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The Incredible Edibles of Rossendale's Whitaker Park

PUBLISHED: 11:45 15 March 2013 | UPDATED: 21:11 05 April 2013

Paul and Joanna building raised beds

Paul and Joanna building raised beds

This is Pick Your Own with a twist - the fruit and veg are free. But English reserve means we are slow to take advantage. Autumn Barlow reports

It started as a radical underground movement. Masked figures slipped through the night, seed-bombing wasteland and reclaiming roundabouts. What looked like gardening was, technically, criminal damage it was a world away from community gardens and collective allotments.


Then four years ago, in Todmorden, a small group of people decided to grow herbs in the town for the benefit of community - openly. What started as a modest local initiative has acted like an ideas seed-bomb, sparking off a chain of similar projects. One is in Rossendale.


Im sitting with Paul Scott-Bates in Whitaker Park, Rawtenstall, surrounded by tubs of thriving vegetables and herbs. He explains that around the time of the Todmorden initiative in 2009 he and his wife read a book called Confessions of an Eco-Shopper by Kate Lock.


It had a big impact. I started to think about the little things we can all do. And my wife Joanna said lets do it.


The Incredible Edible idea is simple volunteers use public spaces to grow fruit and vegetables. Anyone can grow them, and anyone can pick them.


With the help of a fellow enthusiast called Souta Creagh, of the Stubbylee Community Greenhouses in Bacup, they held a meeting to gauge interest. Thirty people turned up, but now there are more than 170 on the forum.


Its flourishing. Here at Whitaker Park, there are strawberries in wall baskets, fennel and tomatoes jostling with the Parklemon balm, and rhubarb growing sturdily in a warm corner.


These vegetables and plants are yours, Paul urges. We want people to get involved. Come and pick them! And come and plant things, too.
But people are reserved, in spite of Pauls warm enthusiasm. The sites havent suffered much vandalism, but neither do people feel comfortable with simply helping themselves. Paul is hopeful that this will change.


Awareness is growing. Weve got a blackboard at the Whitaker Park site now, showing whats ready to pick, and that helps.


Its not just about passers-by being able to graze on fruit as they wander past. Theres a three-fold approach. Its 63education and healthy eating, community, and local business engagement too.


This is demonstrated by Joanna, whos sporting a bright yellow t-shirt with the Incredible Edible Rossendale symbol front and back.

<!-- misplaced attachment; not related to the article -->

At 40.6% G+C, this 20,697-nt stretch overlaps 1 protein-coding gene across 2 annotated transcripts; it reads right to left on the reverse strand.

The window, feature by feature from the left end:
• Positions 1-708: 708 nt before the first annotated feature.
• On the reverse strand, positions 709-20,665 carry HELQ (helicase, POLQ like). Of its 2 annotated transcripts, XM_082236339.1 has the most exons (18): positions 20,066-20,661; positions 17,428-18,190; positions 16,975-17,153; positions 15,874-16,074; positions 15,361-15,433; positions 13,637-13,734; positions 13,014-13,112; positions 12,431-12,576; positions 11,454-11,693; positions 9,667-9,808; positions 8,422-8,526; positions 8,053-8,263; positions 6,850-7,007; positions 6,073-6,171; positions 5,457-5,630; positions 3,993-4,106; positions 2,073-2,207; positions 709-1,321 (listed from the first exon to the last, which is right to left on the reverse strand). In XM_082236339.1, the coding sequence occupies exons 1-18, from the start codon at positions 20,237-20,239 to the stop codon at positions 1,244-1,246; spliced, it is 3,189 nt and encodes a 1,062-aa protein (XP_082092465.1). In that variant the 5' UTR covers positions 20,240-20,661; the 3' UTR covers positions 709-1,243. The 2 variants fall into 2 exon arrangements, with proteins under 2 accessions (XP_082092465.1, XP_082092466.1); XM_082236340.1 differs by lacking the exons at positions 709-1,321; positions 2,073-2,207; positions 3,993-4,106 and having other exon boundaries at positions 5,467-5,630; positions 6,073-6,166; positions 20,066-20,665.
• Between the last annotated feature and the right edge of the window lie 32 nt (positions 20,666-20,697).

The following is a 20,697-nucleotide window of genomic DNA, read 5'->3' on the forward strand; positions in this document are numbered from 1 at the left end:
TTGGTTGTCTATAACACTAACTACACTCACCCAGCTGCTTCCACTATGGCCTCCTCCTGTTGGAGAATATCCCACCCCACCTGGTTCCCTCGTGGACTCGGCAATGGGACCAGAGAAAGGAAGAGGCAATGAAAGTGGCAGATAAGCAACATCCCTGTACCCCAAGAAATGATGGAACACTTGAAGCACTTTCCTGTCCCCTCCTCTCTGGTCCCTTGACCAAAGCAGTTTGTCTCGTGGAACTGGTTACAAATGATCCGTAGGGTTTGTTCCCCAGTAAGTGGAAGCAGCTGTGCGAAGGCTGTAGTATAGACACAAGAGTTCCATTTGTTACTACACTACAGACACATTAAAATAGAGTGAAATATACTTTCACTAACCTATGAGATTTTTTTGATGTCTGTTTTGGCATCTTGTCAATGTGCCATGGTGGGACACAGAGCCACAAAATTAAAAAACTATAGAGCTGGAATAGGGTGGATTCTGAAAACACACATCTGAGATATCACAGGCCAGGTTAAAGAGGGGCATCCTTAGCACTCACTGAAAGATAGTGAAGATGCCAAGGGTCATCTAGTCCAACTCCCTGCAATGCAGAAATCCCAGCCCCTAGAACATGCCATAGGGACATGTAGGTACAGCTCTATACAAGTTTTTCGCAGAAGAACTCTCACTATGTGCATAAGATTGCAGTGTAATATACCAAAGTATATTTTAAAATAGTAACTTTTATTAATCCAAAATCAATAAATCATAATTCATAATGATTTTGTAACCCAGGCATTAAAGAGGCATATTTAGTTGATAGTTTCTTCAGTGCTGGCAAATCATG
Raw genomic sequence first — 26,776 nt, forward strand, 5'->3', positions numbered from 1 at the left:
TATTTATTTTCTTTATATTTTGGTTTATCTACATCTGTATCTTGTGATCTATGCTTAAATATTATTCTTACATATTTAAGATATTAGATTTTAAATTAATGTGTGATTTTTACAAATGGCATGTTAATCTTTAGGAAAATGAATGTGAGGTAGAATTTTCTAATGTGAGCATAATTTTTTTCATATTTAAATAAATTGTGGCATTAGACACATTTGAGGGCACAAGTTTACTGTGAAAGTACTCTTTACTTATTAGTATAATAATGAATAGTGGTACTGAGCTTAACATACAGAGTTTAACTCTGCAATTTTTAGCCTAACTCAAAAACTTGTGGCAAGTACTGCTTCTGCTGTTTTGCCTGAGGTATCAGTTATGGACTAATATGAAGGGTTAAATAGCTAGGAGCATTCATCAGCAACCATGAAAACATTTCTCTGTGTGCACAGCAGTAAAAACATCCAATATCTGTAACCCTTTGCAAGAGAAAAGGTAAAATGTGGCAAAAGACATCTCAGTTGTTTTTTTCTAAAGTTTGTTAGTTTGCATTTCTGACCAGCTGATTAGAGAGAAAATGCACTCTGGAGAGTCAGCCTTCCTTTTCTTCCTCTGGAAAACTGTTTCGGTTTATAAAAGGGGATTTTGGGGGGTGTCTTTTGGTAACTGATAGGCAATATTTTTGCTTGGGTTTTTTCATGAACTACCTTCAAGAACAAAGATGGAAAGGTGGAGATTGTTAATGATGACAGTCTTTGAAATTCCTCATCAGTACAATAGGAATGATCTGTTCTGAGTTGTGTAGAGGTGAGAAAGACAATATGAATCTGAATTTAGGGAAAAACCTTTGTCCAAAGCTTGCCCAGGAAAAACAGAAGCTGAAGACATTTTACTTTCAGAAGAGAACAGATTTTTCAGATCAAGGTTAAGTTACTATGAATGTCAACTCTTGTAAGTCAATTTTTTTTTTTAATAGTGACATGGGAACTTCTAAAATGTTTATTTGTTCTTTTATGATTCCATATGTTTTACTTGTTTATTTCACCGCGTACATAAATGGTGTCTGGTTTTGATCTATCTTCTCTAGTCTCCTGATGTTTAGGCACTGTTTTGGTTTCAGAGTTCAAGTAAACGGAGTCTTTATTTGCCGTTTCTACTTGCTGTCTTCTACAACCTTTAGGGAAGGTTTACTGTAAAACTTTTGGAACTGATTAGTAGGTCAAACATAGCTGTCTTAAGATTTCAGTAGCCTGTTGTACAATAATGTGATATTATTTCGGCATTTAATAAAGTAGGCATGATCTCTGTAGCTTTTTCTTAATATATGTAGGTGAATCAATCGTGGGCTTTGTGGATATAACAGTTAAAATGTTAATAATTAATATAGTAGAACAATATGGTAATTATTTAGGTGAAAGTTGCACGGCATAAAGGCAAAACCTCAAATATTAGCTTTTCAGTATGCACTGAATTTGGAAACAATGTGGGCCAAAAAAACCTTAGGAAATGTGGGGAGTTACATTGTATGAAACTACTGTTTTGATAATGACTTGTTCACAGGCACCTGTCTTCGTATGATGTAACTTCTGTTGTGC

We got five schools on board recently, but wed like to partner with more local businesses.


If a caf, for example, wants an apple tree outside, then well put a sticker on it saying Incredible Edible Rossendale, and well publicise them on the website. Its mutual.


This afternoon, there are four of us and two toddlers assembling planters which will be filled with perennials.


Scheduled sessions are notified to volunteers through the forum at www.ierossendale.com but theyre not compulsory.


Id like people to take ownership of a site local to them, Paul says. You dont need our permission. Just go and do it, anytime. The first Rossendale site was a row of boxes outside the Old Library Waterfoot.
Now, theres a smaller garden in Bacup, a hedgerow of fruit trees in Edgeside Park in Waterfoot, and planters springing up in Stacksteads.


We were given over 400 fruit saplings by the Woodland Trust, Paul says. And one of our volunteers planted 100 at Snig Hole in Helmshore. She organised it all herself. She got local school children involved, and gave them cakes for helping.


For Paul, this epitomises the community involvement he wants to encourage. There are no barriers. People can do this, under the Incredible Edible umbrella.


Whats the difference between this and guerrilla gardening? Paul laughs at the question. We have permission. Were organised. Thats probably it, though.


The council has been fully supportive from the start of the Incredible Edible project, providing funding and locations. This site by the museum was the third, and its the flagship. Its central, visible and full of tempting fresh snacks for the visitor to sample.


The first source of funding came from the Co-operative Membership Community Fund. Further money has come from Tesco and Rossendale Borough Council. There have been awards, too.


We won the Best Community Project in the North West and West Midlands from the Co-op, the Business & Community section at the Rossendale Awards, and a North West In Bloom Level 4 award for the RHS Its Your Neighbourhood category. Level 5 is outstanding. Its a remarkable achievement.


Pauls positive that theyre going in the right direction. We want more community and business engagement, he says, and we want to encourage people to eat more fruit and veg. Getting supermarkets to stock more locally sourced food, that would be good, too.


And in the short term? Hes hoping it going to be a good season for strawberries

How To Make A seed-bomb

If you dont have the time to cultivate a patch of land, but you want to add some biodiversity to your area, consider this traditional method used by the original guerrilla gardeners.

Do make sure you only use seeds of wildflowers that are native to your area. You can buy packets from garden centres.

Its simply a mix of clay soil, compost and seeds. Use five parts clay to one part each of compost and seeds, with enough water to form it into a ball. And drop them on your local patches of wasteland just before the next shower of rain!

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